Best Brand Building- Indian MotorcycleHarley-Davidson is not just a global brand, it’s one of the best known global brands. And to make inroads — serious inroads — into their stronghold takes some doing.
When Polaris bought the most recently bankrupted-version of Indian Motorcycle, someone at Harley must have slapped his forehead and said “doh!” very loudly. That Harley didn’t buy the brand themselves and either produce a model of motorcycle or simply lock it away from prying eyes is beyond me.But they didn’t, and they must be regretting that now. The brand — and considerable heritage — of the Indian Motocycle (as it was known then) Company was purchased by Polaris of Medina, Minn.With nearly $5 Billion per annum in revenue these guys have the financial horsepower to go head-to-head with The Motor Company—and boy, have they ever! It’s hard to believe, but the first (new) Indian motorcycles didn’t even arrive in dealerships until October 2013—less than a year ago.The first Indian was unveiled at Sturgis 2013 with a stunning “Chief” model that had enough styling cues to pay serious homage to the history, and yet enough modernity to make the bike a clear evolution of what an Indian likely would have become, had they remained uninterrupted.Just to hammer the point home, Indian actually launched three models at once on that same platform — and it had buyers salivating in anticipation.The last year has seen a savvy marketing campaign with Indian telling enthusiasts that “now there is a choice in American motorcycles,” and although that must have Polaris’ own (and now competing) Victory brand employees looking on with some chagrin, nevertheless it’s a resonating message that hits home. A particularly smart TV commercial that saw a Harley owner polishing his bike lovingly—and then placing a For Sale sign across the windshield, must have had a lot of people grimacing even more than they were already.But there it is — Indian has been purchased, it has been re-worked mightily impressively, and no motorcycle enthusiast is in any doubt that these beautiful machines are here, and here to stay.Steve Menneto (VP of Polaris) admitted in an interview with Forbes magazine that “we’ll continue to sharpen those brand positions, with one (Victory) being 15-year-old modern, more bold and aggressive, and one [Indian] being 112 year old, more American heritage and classic styling in some of the bikes.”Now in 2014 and one year later, Indian again used the gathering at Sturgis to launch a new model, and The Scout was unveiled to great fanfare and enthusiastic reception.The smaller, faster, lighter Indian again stays true to the heritage — and with 100 horsepower from its V-twin motor it redefines the mid-weight cruiser category in performance terms for sure.So Indian has a very bright future. A savvy team of designers, engineers and marketers, all of whom are genuine motorcycle enthusiasts, have caught the Indian fever and lit up the American-iron class of motorcycle.They’re very well funded, they’re working smartly and with due reverence, and perhaps best of all, they are clearly having fun. This isn’t corporate mumbo-jumbo we’re listening to and Kool-Aid we’re drinking.In a category that’s been stagnating because it was dominated by one player, Indian Motorcycle is making real and spectacular progress – and that’s a very good thing.About Ultimate MotorCycling 2014 President’s Picks:As President of Ultimate MotorCycling, I am a fortunate individual. Not only do I get to ride a huge variety of machines, I am also privileged to be a part of this fascinating industry that so intensely fuels our passions.As 2014 draws into its last quarter a picture has emerged of various developments that have happened in the past year. Don Williams, our Magazine Editor, has already published his Top Ten Motorcycle Picks and somewhat naturally I agreed with him. When Ron Lieback, our Website Editor, challenged me to come up with picks of my own, I naturally gravitated more towards the industry happenings, although I do have some machinery opinions as well.I find myself interested in those manufacturers who have the best feeling for the current motorcycle buyer; those who are trying to listen to market demand and not just thrust their latest whizz-bang machine at us; those who are trying to encourage new and returning riders to the fold; those who are trying to make the pie bigger.So this is what I’ve come up with. It goes without saying that these are my personal picks and you may or may not agree with me; of course you may feel I’ve left something out. Respectful discussion is very healthy and I’d love to hear everyone’s opinion—good, bad or ugly. Thanks for reading and being a part of the Ultimate MotorCycling family!To read the others, visit 2014 President’s Picks.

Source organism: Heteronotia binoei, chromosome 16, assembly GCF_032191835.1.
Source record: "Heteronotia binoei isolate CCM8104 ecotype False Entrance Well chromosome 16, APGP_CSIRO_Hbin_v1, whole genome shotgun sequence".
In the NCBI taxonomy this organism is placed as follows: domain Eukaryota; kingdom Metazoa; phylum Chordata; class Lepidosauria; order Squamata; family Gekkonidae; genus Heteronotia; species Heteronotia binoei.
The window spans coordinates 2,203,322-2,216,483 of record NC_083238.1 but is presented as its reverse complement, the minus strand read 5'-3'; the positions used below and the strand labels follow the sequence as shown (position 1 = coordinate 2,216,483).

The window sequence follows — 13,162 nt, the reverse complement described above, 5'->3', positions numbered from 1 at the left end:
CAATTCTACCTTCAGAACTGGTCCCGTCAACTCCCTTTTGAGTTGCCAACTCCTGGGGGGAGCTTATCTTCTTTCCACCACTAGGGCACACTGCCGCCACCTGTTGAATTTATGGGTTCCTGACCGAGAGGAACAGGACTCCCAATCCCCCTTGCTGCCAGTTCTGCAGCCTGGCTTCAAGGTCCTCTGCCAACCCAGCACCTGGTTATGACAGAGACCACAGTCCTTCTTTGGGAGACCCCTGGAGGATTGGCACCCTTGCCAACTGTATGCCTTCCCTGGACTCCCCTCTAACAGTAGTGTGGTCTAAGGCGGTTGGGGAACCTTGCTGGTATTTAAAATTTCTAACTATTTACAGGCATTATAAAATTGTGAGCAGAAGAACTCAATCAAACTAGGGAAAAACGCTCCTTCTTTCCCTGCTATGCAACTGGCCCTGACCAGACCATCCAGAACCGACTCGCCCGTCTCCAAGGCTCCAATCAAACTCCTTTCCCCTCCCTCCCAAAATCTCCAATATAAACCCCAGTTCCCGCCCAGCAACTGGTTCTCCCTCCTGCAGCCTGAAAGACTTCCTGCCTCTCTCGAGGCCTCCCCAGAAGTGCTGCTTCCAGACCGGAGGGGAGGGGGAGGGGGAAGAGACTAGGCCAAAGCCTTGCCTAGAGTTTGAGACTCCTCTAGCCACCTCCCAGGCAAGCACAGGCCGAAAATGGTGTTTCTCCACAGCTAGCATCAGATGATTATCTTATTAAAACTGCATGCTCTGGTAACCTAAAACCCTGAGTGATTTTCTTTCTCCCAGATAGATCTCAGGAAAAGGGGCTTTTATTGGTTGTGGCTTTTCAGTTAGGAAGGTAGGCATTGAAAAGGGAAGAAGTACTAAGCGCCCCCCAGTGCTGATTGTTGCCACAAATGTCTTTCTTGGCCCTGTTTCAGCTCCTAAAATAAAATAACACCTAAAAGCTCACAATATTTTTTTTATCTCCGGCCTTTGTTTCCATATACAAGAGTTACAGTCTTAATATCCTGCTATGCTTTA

This week, Senior Editor Nic de Sena rides the all new Ducati Monster. Big changes have been made by Ducati–has the company ruined the considerable heritage of the iconic Monster–or are the changes worth it? In the second part of the show, we chat with Nick Ienatsch, Founder and Head Instructor at the Yamaha Champions Riding School. He says: “We aim to change your riding life by introducing you to Champions Habits: The techniques, approaches, skills, and the mindsets of the best riders in the world. These Champions Habits are the foundation of safety and consistency to whatever speed you ride, in any venue on any bike. Street riders, this is just as much for you as track riders. The best way to make safe riders is to make good riders.“ We hope you enjoy this episode!